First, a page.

It’s an image as ancient and archetypal as Medea and La Llorona, and as modern as Andrea Yates—a woman, a mother, standing over the bodies of her drowned children. From this shocking visual, which goes against every culturally constructed narrative of how and why a giver of life should behave, local playwright Amanda Zeitler begins her deconstruction of maternal filicide—or the murder of children by their mothers—and humanity’s morbid fascination with the subject. The result is Weep., currently being given its world premiere by Nu Sass Productions, a play that raises a lot of interesting and important questions, but ultimately left me wanting more.
At the center of Weep. is a heinous act—the drowning of Marina’s (Boneza Valdez Hanchock) two children. When the police arrive to her home, they find Marina standing over the bathtub; yet, she forcefully tells her court-appointed public defender, Andy (Carolyn Kashner), that she didn’t do the ghastly thing of which she’s being accused. On top of being handed the biggest case of her career, Andy has a lot going on at home as she tries to navigate a new pregnancy and the concerns of her husband, Jude (Drew Cannady), who also happens to be her former law professor.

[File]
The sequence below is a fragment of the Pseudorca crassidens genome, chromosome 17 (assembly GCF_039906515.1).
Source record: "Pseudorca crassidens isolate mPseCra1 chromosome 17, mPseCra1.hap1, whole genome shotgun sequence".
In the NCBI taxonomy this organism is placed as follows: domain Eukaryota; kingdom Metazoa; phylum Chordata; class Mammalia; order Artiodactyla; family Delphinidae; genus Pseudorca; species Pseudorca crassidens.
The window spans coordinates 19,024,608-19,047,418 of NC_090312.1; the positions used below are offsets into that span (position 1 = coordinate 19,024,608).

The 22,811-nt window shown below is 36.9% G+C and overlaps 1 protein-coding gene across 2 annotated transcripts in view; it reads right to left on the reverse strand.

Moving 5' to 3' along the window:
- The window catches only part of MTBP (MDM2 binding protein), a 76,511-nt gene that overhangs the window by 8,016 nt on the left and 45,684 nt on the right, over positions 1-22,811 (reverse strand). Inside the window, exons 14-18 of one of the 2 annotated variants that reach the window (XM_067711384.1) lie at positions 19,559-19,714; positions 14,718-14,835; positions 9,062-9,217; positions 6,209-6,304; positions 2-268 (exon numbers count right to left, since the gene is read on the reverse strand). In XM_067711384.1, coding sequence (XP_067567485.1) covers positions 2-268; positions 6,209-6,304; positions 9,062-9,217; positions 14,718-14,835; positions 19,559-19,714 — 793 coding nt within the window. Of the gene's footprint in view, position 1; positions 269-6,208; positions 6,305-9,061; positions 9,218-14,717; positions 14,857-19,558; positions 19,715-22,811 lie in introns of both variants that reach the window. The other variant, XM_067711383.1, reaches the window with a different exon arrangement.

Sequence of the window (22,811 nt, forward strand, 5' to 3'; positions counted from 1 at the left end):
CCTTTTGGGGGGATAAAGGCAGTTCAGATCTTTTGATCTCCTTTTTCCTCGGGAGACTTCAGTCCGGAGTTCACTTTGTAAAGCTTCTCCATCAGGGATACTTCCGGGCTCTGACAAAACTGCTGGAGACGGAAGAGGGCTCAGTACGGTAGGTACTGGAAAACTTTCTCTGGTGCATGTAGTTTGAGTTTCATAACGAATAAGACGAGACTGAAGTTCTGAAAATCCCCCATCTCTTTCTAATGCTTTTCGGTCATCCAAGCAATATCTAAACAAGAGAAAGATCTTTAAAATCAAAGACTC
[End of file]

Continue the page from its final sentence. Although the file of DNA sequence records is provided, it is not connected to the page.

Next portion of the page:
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Adding to the stress of the situation is that, as expected, such a sensational case has drawn a bonanza of media attention and public outcry. Included in this fray is Simone (Pauline Lamb), the Sarah Koenig-esque host of a true crime podcast called Crossroads: At the Intersection of Folklore and Reality, which was a surprise hit in its first season. Simone is looking to replicate that success with Season 2, which will focus on the previously mentioned mythical murderers from ancient Greek and Latin American folklore and their real-life, contemporary counterparts. As she posts bail and becomes friends with Marina, things only get more complicated for Andy.